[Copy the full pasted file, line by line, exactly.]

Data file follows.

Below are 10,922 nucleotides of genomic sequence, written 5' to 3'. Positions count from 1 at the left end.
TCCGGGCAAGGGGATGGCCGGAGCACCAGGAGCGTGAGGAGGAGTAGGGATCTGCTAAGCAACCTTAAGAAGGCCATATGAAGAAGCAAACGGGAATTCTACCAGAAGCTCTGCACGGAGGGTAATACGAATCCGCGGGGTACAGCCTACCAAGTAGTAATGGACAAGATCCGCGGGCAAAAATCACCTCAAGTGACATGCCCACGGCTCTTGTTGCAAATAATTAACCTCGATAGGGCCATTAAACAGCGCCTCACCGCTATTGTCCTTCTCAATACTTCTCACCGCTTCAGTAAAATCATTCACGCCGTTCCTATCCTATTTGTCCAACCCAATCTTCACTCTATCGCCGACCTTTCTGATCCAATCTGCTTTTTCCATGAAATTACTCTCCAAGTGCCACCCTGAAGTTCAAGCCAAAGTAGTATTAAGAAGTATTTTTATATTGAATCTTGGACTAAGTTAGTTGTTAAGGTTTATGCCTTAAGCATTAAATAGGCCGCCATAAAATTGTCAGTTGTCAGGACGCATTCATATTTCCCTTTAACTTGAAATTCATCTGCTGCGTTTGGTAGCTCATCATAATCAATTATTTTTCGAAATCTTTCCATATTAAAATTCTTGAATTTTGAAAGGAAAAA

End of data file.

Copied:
Below are 10,922 nucleotides of genomic sequence, written 5' to 3'. Positions count from 1 at the left end.
TCCGGGCAAGGGGATGGCCGGAGCACCAGGAGCGTGAGGAGGAGTAGGGATCTGCTAAGCAACCTTAAGAAGGCCATATGAAGAAGCAAACGGGAATTCTACCAGAAGCTCTGCACGGAGGGTAATACGAATCCGCGGGGTACAGCCTACCAAGTAGTAATGGACAAGATCCGCGGGCAAAAATCACCTCAAGTGACATGCCCACGGCTCTTGTTGCAAATAATTAACCTCGATAGGGCCATTAAACAGCGCCTCACCGCTATTGTCCTTCTCAATACTTCTCACCGCTTCAGTAAAATCATTCACGCCGTTCCTATCCTATTTGTCCAACCCAATCTTCACTCTATCGCCGACCTTTCTGATCCAATCTGCTTTTTCCATGAAATTACTCTCCAAGTGCCACCCTGAAGTTCAAGCCAAAGTAGTATTAAGAAGTATTTTTATATTGAATCTTGGACTAAGTTAGTTGTTAAGGTTTATGCCTTAAGCATTAAATAGGCCGCCATAAAATTGTCAGTTGTCAGGACGCATTCATATTTCCCTTTAACTTGAAATTCATCTGCTGCGTTTGGTAGCTCATCATAATCAATTATTTTTCGAAATCTTTCCATATTAAAATTCTTGAATTTTGAAAGGAAAAA